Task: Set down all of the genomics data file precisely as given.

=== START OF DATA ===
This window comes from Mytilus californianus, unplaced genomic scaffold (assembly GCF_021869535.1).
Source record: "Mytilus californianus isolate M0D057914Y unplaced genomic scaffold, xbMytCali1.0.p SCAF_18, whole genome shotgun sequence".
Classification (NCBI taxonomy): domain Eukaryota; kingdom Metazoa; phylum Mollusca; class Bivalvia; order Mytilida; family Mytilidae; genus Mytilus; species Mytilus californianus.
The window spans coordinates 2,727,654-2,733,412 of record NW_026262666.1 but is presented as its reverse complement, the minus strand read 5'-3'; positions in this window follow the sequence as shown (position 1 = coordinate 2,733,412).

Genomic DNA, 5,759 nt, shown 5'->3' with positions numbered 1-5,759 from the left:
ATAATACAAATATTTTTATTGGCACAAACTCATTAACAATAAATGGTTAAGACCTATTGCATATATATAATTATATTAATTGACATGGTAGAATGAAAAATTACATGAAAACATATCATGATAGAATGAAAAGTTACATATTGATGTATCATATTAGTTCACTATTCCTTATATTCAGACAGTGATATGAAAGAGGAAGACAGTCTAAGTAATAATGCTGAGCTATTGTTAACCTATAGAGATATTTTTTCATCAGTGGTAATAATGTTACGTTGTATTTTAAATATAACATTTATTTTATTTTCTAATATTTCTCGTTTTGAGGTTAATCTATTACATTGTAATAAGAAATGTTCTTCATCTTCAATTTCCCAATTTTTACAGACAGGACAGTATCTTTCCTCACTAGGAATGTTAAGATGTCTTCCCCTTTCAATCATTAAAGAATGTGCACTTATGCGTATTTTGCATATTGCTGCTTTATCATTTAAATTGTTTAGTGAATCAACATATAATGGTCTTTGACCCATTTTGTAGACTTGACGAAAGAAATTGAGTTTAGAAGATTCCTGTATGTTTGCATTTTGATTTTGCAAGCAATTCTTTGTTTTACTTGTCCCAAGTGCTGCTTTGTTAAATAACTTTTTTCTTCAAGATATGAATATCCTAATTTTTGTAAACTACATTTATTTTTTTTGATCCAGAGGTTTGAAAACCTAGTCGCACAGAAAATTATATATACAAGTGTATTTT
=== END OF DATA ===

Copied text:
This window comes from Mytilus californianus, unplaced genomic scaffold (assembly GCF_021869535.1).
Source record: "Mytilus californianus isolate M0D057914Y unplaced genomic scaffold, xbMytCali1.0.p SCAF_18, whole genome shotgun sequence".
Classification (NCBI taxonomy): domain Eukaryota; kingdom Metazoa; phylum Mollusca; class Bivalvia; order Mytilida; family Mytilidae; genus Mytilus; species Mytilus californianus.
The window spans coordinates 2,727,654-2,733,412 of record NW_026262666.1 but is presented as its reverse complement, the minus strand read 5'-3'; positions in this window follow the sequence as shown (position 1 = coordinate 2,733,412).

Genomic DNA, 5,759 nt, shown 5'->3' with positions numbered 1-5,759 from the left:
ATAATACAAATATTTTTATTGGCACAAACTCATTAACAATAAATGGTTAAGACCTATTGCATATATATAATTATATTAATTGACATGGTAGAATGAAAAATTACATGAAAACATATCATGATAGAATGAAAAGTTACATATTGATGTATCATATTAGTTCACTATTCCTTATATTCAGACAGTGATATGAAAGAGGAAGACAGTCTAAGTAATAATGCTGAGCTATTGTTAACCTATAGAGATATTTTTTCATCAGTGGTAATAATGTTACGTTGTATTTTAAATATAACATTTATTTTATTTTCTAATATTTCTCGTTTTGAGGTTAATCTATTACATTGTAATAAGAAATGTTCTTCATCTTCAATTTCCCAATTTTTACAGACAGGACAGTATCTTTCCTCACTAGGAATGTTAAGATGTCTTCCCCTTTCAATCATTAAAGAATGTGCACTTATGCGTATTTTGCATATTGCTGCTTTATCATTTAAATTGTTTAGTGAATCAACATATAATGGTCTTTGACCCATTTTGTAGACTTGACGAAAGAAATTGAGTTTAGAAGATTCCTGTATGTTTGCATTTTGATTTTGCAAGCAATTCTTTGTTTTACTTGTCCCAAGTGCTGCTTTGTTAAATAACTTTTTTCTTCAAGATATGAATATCCTAATTTTTGTAAACTACATTTATTTTTTTTGATCCAGAGGTTTGAAAACCTAGTCGCACAGAAAATTATATATACAAGTGTATTTT